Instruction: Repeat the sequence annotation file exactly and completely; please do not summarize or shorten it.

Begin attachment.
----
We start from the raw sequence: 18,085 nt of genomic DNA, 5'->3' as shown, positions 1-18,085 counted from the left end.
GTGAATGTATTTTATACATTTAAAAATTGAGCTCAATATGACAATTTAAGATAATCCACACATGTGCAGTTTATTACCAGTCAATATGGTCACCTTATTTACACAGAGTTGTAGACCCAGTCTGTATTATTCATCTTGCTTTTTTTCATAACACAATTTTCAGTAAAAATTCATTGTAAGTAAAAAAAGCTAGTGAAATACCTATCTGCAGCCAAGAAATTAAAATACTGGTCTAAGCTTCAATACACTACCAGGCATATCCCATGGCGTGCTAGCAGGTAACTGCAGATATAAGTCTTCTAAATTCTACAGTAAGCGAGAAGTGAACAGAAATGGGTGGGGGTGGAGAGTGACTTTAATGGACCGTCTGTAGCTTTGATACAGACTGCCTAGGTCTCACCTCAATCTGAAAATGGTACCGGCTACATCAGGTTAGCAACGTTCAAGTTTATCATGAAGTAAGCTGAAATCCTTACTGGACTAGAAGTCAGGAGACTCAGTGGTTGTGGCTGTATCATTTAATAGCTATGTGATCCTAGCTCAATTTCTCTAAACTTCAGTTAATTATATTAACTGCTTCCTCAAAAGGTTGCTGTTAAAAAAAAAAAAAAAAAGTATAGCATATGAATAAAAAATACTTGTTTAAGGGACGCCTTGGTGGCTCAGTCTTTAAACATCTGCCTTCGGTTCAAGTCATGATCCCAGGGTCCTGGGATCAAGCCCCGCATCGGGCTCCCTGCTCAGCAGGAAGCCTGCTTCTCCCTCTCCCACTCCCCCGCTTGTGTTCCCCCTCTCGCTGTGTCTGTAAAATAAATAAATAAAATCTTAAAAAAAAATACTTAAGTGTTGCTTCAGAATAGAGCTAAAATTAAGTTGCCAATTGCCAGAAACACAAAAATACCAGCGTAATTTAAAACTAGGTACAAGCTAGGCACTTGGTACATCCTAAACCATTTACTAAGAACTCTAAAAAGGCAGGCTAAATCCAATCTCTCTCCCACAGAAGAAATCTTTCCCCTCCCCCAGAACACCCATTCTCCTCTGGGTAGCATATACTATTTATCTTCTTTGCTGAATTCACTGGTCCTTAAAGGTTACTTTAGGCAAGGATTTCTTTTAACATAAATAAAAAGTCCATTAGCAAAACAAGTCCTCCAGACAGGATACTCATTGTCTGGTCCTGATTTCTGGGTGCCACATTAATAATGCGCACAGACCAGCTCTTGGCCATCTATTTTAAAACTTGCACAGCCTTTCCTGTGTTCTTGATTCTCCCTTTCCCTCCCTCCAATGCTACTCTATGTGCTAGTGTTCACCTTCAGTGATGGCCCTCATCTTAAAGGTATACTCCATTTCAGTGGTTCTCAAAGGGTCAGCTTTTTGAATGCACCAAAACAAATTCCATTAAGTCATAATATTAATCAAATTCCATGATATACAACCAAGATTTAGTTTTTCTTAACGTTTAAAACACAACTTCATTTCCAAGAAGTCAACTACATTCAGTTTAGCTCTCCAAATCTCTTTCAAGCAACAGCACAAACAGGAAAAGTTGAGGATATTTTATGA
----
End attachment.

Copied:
We start from the raw sequence: 18,085 nt of genomic DNA, 5'->3' as shown, positions 1-18,085 counted from the left end.
GTGAATGTATTTTATACATTTAAAAATTGAGCTCAATATGACAATTTAAGATAATCCACACATGTGCAGTTTATTACCAGTCAATATGGTCACCTTATTTACACAGAGTTGTAGACCCAGTCTGTATTATTCATCTTGCTTTTTTTCATAACACAATTTTCAGTAAAAATTCATTGTAAGTAAAAAAAGCTAGTGAAATACCTATCTGCAGCCAAGAAATTAAAATACTGGTCTAAGCTTCAATACACTACCAGGCATATCCCATGGCGTGCTAGCAGGTAACTGCAGATATAAGTCTTCTAAATTCTACAGTAAGCGAGAAGTGAACAGAAATGGGTGGGGGTGGAGAGTGACTTTAATGGACCGTCTGTAGCTTTGATACAGACTGCCTAGGTCTCACCTCAATCTGAAAATGGTACCGGCTACATCAGGTTAGCAACGTTCAAGTTTATCATGAAGTAAGCTGAAATCCTTACTGGACTAGAAGTCAGGAGACTCAGTGGTTGTGGCTGTATCATTTAATAGCTATGTGATCCTAGCTCAATTTCTCTAAACTTCAGTTAATTATATTAACTGCTTCCTCAAAAGGTTGCTGTTAAAAAAAAAAAAAAAAAGTATAGCATATGAATAAAAAATACTTGTTTAAGGGACGCCTTGGTGGCTCAGTCTTTAAACATCTGCCTTCGGTTCAAGTCATGATCCCAGGGTCCTGGGATCAAGCCCCGCATCGGGCTCCCTGCTCAGCAGGAAGCCTGCTTCTCCCTCTCCCACTCCCCCGCTTGTGTTCCCCCTCTCGCTGTGTCTGTAAAATAAATAAATAAAATCTTAAAAAAAAATACTTAAGTGTTGCTTCAGAATAGAGCTAAAATTAAGTTGCCAATTGCCAGAAACACAAAAATACCAGCGTAATTTAAAACTAGGTACAAGCTAGGCACTTGGTACATCCTAAACCATTTACTAAGAACTCTAAAAAGGCAGGCTAAATCCAATCTCTCTCCCACAGAAGAAATCTTTCCCCTCCCCCAGAACACCCATTCTCCTCTGGGTAGCATATACTATTTATCTTCTTTGCTGAATTCACTGGTCCTTAAAGGTTACTTTAGGCAAGGATTTCTTTTAACATAAATAAAAAGTCCATTAGCAAAACAAGTCCTCCAGACAGGATACTCATTGTCTGGTCCTGATTTCTGGGTGCCACATTAATAATGCGCACAGACCAGCTCTTGGCCATCTATTTTAAAACTTGCACAGCCTTTCCTGTGTTCTTGATTCTCCCTTTCCCTCCCTCCAATGCTACTCTATGTGCTAGTGTTCACCTTCAGTGATGGCCCTCATCTTAAAGGTATACTCCATTTCAGTGGTTCTCAAAGGGTCAGCTTTTTGAATGCACCAAAACAAATTCCATTAAGTCATAATATTAATCAAATTCCATGATATACAACCAAGATTTAGTTTTTCTTAACGTTTAAAACACAACTTCATTTCCAAGAAGTCAACTACATTCAGTTTAGCTCTCCAAATCTCTTTCAAGCAACAGCACAAACAGGAAAAGTTGAGGATATTTTATGA